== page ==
Covered with lovely white flower clusters in spring; a large rounded form, with gracefully layered branches make this tree an excellent specimen; attractive fruit in late summer turns deep blue-black; orange to red fall color
June Snow Giant Dogwood features showy clusters of white flowers held atop the branches in late spring. It has dark green foliage throughout the season. The pointy leaves turn an outstanding dark red in the fall. It produces navy blue berries from early to late fall. The warty gray bark and green branches add an interesting dimension to the landscape.
June Snow Giant Dogwood is a deciduous tree with a stunning habit of growth which features almost oriental horizontally-tiered branches. Its average texture blends into the landscape, but can be balanced by one or two finer or coarser trees or shrubs for an effective composition.
This is a relatively low maintenance tree, and should only be pruned after flowering to avoid removing any of the current season's flowers. It is a good choice for attracting birds to your yard. It has no significant negative characteristics.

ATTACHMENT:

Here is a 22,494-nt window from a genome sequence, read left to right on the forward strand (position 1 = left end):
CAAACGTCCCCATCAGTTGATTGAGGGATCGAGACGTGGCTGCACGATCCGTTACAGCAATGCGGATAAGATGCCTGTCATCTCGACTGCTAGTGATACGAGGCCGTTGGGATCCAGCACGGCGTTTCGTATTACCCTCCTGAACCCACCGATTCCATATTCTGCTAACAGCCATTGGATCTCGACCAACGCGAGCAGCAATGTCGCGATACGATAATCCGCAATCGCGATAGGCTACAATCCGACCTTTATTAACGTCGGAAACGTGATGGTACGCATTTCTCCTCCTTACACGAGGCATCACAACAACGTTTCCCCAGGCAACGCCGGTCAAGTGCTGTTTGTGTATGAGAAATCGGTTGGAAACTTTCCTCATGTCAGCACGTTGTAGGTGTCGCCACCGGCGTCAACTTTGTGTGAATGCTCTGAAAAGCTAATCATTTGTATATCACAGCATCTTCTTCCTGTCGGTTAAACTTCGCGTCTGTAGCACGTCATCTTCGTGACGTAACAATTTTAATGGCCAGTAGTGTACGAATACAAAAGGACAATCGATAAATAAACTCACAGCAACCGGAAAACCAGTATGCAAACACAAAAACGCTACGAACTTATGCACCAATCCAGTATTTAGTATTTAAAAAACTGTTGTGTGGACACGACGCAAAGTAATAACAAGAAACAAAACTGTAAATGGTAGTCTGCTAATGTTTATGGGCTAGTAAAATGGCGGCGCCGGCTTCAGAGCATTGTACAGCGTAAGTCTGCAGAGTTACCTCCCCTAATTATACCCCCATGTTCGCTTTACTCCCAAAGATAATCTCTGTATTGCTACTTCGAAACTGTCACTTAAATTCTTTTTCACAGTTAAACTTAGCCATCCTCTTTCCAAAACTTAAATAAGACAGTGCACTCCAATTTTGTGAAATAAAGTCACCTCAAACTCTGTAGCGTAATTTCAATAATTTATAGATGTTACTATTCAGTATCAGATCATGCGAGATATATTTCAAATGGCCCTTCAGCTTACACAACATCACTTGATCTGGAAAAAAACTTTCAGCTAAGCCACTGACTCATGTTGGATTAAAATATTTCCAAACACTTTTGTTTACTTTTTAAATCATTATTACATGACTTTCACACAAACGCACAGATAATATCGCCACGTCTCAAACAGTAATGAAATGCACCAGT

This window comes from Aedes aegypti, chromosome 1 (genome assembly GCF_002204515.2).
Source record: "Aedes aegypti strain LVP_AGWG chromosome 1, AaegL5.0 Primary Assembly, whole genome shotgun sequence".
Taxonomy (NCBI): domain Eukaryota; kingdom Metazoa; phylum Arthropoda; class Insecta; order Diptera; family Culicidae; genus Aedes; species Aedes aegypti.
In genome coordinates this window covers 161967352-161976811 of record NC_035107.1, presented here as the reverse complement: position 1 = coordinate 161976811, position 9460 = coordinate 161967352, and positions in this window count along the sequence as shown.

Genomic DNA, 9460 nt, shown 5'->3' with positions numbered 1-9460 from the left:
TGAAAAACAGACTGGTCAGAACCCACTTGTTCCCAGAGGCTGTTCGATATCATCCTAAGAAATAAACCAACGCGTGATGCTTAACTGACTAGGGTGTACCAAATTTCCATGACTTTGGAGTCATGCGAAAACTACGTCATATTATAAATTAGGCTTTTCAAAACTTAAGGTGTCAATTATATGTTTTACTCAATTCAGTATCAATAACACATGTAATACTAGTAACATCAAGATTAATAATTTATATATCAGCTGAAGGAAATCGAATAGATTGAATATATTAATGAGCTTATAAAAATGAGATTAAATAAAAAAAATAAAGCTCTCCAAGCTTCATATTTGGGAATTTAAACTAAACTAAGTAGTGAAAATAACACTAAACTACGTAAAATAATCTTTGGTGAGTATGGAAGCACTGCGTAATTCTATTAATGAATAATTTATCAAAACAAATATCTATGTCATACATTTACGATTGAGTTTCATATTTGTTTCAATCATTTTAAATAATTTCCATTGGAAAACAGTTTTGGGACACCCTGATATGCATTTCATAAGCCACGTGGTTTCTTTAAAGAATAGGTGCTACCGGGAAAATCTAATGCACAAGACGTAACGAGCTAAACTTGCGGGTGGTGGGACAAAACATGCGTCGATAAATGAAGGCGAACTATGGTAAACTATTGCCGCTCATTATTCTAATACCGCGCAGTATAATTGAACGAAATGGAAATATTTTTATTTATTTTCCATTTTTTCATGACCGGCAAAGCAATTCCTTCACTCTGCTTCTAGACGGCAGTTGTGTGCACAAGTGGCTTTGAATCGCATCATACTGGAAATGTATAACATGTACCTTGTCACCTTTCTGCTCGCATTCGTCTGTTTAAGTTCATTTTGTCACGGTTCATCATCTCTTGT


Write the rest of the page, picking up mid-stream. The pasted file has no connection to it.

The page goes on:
June Snow Giant Dogwood is recommended for the following landscape applications;
Planting & Growing
June Snow Giant Dogwood will grow to be about 30 feet tall at maturity, with a spread of 40 feet. It has a low canopy with a typical clearance of 4 feet from the ground, and should not be planted underneath power lines. It grows at a slow rate, and under ideal conditions can be expected to live for 60 years or more.
This tree does best in full sun to partial shade. It requires an evenly moist well-drained soil for optimal growth, but will die in standing water. It is very fussy about its soil conditions and must have rich, acidic soils to ensure success, and is subject to chlorosis (yellowing) of the leaves in alkaline soils. It is quite intolerant of urban pollution, therefore inner city or urban streetside plantings are best avoided, and will benefit from being planted in a relatively sheltered location. Consider applying a thick mulch around the root zone in winter to protect it in exposed locations or colder microclimates. This is a selected variety of a species not originally from North America.